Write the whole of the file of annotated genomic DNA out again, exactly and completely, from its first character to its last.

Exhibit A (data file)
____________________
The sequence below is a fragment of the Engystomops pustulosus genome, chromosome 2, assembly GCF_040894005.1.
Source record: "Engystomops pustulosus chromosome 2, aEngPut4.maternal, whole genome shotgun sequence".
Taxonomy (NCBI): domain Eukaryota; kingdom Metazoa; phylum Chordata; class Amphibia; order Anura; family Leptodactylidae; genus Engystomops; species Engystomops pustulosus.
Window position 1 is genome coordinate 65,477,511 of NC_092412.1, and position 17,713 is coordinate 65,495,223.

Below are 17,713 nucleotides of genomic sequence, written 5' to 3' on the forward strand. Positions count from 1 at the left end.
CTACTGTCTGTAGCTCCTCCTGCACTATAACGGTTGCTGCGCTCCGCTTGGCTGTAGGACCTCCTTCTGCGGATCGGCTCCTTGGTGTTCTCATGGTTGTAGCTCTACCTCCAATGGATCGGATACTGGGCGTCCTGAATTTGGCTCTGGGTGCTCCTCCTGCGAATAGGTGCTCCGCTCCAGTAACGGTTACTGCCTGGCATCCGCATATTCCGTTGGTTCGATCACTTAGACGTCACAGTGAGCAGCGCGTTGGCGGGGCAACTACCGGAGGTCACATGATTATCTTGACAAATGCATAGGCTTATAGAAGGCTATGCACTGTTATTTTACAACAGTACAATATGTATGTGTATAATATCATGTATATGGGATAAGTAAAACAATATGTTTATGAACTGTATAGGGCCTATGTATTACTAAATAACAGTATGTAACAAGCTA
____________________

The sequence below is a fragment of the Engystomops pustulosus genome, chromosome 2, assembly GCF_040894005.1.
Source record: "Engystomops pustulosus chromosome 2, aEngPut4.maternal, whole genome shotgun sequence".
Taxonomy (NCBI): domain Eukaryota; kingdom Metazoa; phylum Chordata; class Amphibia; order Anura; family Leptodactylidae; genus Engystomops; species Engystomops pustulosus.
Window position 1 is genome coordinate 65,477,511 of NC_092412.1, and position 17,713 is coordinate 65,495,223.

Below are 17,713 nucleotides of genomic sequence, written 5' to 3' on the forward strand. Positions count from 1 at the left end.
CTACTGTCTGTAGCTCCTCCTGCACTATAACGGTTGCTGCGCTCCGCTTGGCTGTAGGACCTCCTTCTGCGGATCGGCTCCTTGGTGTTCTCATGGTTGTAGCTCTACCTCCAATGGATCGGATACTGGGCGTCCTGAATTTGGCTCTGGGTGCTCCTCCTGCGAATAGGTGCTCCGCTCCAGTAACGGTTACTGCCTGGCATCCGCATATTCCGTTGGTTCGATCACTTAGACGTCACAGTGAGCAGCGCGTTGGCGGGGCAACTACCGGAGGTCACATGATTATCTTGACAAATGCATAGGCTTATAGAAGGCTATGCACTGTTATTTTACAACAGTACAATATGTATGTGTATAATATCATGTATATGGGATAAGTAAAACAATATGTTTATGAACTGTATAGGGCCTATGTATTACTAAATAACAGTATGTAACAAGCTA